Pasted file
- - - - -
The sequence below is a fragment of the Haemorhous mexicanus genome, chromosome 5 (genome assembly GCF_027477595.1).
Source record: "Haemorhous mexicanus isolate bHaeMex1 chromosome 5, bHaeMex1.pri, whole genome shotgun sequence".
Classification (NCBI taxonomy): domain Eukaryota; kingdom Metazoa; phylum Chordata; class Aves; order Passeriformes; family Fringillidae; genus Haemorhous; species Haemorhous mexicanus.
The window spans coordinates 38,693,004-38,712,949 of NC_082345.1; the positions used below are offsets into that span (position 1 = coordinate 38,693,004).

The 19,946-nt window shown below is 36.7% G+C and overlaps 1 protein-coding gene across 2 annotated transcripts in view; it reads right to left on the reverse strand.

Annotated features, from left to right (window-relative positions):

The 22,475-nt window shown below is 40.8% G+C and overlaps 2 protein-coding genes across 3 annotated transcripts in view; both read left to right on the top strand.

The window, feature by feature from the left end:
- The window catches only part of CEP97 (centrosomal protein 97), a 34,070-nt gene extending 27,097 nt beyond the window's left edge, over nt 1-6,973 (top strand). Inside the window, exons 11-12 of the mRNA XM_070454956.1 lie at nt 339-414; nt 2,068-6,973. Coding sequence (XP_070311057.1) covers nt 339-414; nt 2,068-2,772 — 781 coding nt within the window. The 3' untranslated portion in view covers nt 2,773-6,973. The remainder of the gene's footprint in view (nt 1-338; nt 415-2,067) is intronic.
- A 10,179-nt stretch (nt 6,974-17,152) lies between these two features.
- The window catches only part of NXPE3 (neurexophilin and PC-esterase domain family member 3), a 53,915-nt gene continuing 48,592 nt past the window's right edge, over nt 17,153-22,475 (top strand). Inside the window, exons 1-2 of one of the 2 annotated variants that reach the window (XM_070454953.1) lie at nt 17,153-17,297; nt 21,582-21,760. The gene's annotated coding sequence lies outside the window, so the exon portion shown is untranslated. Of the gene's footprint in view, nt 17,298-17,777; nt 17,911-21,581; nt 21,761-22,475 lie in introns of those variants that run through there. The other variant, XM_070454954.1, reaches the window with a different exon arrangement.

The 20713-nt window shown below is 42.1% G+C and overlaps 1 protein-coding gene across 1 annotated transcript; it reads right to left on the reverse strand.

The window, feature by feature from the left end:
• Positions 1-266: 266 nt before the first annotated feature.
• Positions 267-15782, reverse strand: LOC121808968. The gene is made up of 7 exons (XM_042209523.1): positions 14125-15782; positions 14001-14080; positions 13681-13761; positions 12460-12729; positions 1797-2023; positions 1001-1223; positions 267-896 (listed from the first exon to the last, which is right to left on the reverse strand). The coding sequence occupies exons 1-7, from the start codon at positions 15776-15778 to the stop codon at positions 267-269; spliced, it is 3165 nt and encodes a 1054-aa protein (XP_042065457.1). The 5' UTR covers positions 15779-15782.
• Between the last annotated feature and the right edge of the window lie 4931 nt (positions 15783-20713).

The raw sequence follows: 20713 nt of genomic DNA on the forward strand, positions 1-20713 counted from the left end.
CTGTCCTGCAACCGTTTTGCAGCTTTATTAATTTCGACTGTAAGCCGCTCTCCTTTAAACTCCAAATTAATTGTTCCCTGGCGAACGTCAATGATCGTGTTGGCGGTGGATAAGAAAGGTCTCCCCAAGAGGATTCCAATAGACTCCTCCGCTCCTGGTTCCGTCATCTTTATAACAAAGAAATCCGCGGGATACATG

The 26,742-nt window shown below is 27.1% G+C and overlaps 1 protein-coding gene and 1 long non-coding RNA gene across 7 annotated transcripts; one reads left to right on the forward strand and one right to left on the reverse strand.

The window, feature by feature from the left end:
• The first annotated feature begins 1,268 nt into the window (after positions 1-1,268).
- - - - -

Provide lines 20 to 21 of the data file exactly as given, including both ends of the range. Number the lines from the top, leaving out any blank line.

The window, feature by feature from the left end:
• The first annotated feature begins 1,268 nt into the window (after positions 1-1,268).